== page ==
When the government gives you an opportunity to avoid income taxes, you should take it. It's for this reason that you need to know the 401(k) limits for 2014.

How a 401(k) can save you thousands of dollars
The 401(k) plan gets its name from the corresponding section of the Internal Revenue Code, which allows wage earners to deduct their annual contribution to a retirement account before taxes.

Here's why this matters: Let's assume that Susie earns $75,000 in taxable income each year working as a manager of a local appliance store. Excluding the impact of any other deductions, Susie would end up owing the federal government $14,606 in income taxes.

By contrast, now let's assume that Susie contributes $15,000 to her 401(k), which is well below the limit for 2014. By doing so, Susie reduces her taxable income to $60,000 and thereby drives her income tax liability down to $10,856.

The immediate benefit to Susie, in other words, is a $3,750 cut to her tax bill.

Income Tax Line Item

Without 401(k) contribution

With 401(k) contribution of $15,000

Gross Income



Taxable Income



Tax Bill






Excluding the impact of all other credits and deductions. Source: author.

Taking this one step further, if you compare Susie's savings to the amount she set aside (that is, $15,000), then she effectively achieved a single-year return on investment of 25%, or nearly triple the long-run average of the S&P 500 (SNPINDEX:^GSPC).

The point here is that it's a mistake to forgo the opportunity to get such a phenomenal return if you're in a position to do so.

So how much can you contribute?
For 2014, the limits for a traditional 401(k) are $17,500 for elective deferrals -- that is, what you choose to contribute. Additionally, your employer can match your contributions up to the lesser of 100% of your compensation or a combined $52,000.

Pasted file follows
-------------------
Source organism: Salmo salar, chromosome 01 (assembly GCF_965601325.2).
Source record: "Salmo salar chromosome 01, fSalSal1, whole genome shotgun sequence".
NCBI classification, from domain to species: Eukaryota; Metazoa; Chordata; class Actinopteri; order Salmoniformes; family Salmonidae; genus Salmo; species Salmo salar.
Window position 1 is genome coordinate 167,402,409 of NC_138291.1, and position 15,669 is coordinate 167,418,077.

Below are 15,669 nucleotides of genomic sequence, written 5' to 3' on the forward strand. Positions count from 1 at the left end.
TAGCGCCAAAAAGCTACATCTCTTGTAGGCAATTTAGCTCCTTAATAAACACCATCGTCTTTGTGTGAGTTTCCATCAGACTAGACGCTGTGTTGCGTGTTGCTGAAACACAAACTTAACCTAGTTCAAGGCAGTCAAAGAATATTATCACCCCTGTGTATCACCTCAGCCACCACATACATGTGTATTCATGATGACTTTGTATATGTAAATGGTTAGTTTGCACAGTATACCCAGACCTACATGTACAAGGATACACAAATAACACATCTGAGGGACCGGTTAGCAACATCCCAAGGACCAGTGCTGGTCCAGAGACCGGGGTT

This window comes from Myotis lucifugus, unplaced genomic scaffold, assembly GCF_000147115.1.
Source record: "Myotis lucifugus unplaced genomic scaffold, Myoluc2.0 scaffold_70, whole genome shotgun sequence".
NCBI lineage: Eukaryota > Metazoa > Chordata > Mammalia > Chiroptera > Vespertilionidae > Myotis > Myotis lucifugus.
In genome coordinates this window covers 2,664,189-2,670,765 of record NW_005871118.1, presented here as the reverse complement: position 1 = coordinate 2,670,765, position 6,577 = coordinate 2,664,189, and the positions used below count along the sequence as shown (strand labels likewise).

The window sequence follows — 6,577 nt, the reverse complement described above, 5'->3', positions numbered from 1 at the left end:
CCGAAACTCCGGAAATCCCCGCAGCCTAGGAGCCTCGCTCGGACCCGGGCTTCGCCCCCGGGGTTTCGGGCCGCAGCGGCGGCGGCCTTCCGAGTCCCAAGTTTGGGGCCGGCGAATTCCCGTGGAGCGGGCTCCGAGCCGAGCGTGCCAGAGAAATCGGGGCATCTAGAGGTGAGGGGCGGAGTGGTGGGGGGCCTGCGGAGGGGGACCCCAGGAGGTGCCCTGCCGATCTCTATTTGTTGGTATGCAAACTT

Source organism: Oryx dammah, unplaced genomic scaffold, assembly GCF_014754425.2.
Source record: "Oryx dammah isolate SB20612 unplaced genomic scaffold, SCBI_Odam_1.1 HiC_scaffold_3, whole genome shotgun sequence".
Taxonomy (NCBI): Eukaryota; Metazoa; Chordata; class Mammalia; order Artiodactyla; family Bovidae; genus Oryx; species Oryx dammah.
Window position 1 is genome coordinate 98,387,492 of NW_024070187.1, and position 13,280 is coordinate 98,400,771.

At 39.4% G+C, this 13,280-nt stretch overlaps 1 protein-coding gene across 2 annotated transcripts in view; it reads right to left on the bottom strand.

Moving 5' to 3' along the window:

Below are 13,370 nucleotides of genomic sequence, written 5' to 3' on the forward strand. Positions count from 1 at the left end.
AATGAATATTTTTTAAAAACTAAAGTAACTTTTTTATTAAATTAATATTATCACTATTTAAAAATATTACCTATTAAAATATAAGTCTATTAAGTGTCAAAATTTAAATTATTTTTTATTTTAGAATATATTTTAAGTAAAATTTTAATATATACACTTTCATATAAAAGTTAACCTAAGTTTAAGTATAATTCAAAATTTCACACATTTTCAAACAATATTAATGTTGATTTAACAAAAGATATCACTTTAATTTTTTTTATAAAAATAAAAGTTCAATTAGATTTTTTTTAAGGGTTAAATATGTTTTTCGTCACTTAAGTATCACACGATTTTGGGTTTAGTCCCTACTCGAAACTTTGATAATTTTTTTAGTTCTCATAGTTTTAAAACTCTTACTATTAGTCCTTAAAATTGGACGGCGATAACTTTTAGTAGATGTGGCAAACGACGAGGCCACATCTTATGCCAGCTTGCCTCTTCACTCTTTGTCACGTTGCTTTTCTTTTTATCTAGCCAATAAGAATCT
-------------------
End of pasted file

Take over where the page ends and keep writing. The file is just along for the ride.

To revisit Susie, in turn, if she elects to contribute $15,000 in 2014, then her employer could provide an additional $36,000 in funds to her retirement fund -- which, by all accounts is probably unrealistic, but you get the point.

Now, just to be clear, Susie would only be able to deduct the amount that she contributed from her 2014 income taxes. That aside, even if your employer only matches 10% of your contributions, it would still boost your overall theoretical return on investment to 35% (25% from the tax benefit plus 10% for the matching program).

The point here is that taxpayers are rarely given the opportunity to have a legal tax shelter like the 401(k). Consequently, it'd behoove you to take advantage of it to the fullest for as long as you can.

How to get even more income during retirement
Social Security plays a key role in your financial security, but it's not the only way to boost your retirement income. In our brand-new free report, our retirement experts give their insight on a simple strategy to take advantage of a little-known IRS rule that can help ensure a more comfortable retirement for you and your family. Click here to get your copy today.

John Maxfield and The Motley Fool have no position in any of the stocks mentioned. Try any of our Foolish newsletter services free for 30 days. We Fools don't all hold the same opinions, but we all believe that considering a diverse range of insights makes us better investors. The Motley Fool has a disclosure policy.

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